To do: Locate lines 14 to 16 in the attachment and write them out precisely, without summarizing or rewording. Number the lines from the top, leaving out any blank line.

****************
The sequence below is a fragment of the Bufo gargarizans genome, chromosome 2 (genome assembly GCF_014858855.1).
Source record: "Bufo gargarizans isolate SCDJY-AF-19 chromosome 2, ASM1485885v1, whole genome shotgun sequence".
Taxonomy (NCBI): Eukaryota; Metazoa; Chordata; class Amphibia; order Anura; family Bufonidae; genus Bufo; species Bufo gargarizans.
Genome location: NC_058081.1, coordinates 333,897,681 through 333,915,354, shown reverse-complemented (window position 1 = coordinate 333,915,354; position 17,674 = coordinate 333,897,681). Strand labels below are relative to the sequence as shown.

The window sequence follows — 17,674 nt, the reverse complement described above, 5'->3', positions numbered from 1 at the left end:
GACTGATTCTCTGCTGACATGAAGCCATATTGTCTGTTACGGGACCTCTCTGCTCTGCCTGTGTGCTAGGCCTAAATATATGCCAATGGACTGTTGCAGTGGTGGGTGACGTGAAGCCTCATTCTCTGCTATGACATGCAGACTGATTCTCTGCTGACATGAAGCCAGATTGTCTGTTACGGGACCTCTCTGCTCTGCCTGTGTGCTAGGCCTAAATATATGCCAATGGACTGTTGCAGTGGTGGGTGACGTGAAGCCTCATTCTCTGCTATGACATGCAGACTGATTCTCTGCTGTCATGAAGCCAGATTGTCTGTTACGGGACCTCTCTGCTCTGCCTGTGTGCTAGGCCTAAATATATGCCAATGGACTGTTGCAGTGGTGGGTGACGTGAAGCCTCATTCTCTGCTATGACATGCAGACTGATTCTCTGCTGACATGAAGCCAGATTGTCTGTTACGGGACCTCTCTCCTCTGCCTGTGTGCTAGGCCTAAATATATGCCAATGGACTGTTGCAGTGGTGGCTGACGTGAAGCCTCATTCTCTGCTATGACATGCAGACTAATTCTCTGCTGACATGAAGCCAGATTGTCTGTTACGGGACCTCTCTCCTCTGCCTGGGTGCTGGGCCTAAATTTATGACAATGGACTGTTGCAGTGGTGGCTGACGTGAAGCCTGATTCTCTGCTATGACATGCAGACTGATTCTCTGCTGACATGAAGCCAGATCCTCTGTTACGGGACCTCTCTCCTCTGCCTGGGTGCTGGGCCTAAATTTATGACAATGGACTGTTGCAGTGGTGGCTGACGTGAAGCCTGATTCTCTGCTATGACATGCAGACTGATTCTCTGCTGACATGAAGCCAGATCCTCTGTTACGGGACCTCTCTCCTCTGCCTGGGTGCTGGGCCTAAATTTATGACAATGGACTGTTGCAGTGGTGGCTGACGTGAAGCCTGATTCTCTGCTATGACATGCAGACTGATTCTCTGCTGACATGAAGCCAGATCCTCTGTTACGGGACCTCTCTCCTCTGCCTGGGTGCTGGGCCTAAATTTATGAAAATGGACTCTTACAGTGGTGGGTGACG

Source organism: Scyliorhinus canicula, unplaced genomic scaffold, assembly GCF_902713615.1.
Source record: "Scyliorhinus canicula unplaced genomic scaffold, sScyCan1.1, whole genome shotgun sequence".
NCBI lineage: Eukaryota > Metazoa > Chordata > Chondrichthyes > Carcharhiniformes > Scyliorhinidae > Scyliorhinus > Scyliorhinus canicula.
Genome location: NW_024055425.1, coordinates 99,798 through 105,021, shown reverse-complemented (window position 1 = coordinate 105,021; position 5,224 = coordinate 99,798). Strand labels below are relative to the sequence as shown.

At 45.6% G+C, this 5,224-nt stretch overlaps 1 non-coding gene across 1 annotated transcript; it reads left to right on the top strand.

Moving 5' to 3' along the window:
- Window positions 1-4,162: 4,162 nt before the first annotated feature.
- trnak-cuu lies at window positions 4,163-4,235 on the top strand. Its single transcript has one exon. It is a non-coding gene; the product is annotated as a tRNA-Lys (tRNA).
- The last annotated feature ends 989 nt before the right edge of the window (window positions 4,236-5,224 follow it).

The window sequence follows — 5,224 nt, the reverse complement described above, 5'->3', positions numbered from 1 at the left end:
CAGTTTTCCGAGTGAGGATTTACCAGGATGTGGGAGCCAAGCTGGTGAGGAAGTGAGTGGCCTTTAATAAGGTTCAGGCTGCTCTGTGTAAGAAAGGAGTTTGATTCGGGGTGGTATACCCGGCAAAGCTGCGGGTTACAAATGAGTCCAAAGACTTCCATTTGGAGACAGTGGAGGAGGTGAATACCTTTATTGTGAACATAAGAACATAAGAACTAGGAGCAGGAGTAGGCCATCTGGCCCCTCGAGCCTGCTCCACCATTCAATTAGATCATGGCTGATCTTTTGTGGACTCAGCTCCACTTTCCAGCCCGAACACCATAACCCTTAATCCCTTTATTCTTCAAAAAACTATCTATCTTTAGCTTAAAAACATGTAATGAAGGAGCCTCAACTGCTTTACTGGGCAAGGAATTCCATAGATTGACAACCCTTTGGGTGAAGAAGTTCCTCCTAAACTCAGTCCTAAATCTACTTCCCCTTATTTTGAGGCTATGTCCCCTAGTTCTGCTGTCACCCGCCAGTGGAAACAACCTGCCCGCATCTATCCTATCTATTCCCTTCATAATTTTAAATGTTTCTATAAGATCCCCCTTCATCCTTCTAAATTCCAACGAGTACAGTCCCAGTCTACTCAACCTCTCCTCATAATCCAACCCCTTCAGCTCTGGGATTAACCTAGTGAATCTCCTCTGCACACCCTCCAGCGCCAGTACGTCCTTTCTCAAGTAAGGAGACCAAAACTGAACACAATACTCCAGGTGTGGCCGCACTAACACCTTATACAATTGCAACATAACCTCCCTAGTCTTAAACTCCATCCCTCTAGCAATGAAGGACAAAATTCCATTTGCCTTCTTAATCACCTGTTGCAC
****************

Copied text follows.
- trnak-cuu lies at window positions 4,163-4,235 on the top strand. Its single transcript has one exon. It is a non-coding gene; the product is annotated as a tRNA-Lys (tRNA).
- The last annotated feature ends 989 nt before the right edge of the window (window positions 4,236-5,224 follow it).

The window sequence follows — 5,224 nt, the reverse complement described above, 5'->3', positions numbered from 1 at the left end: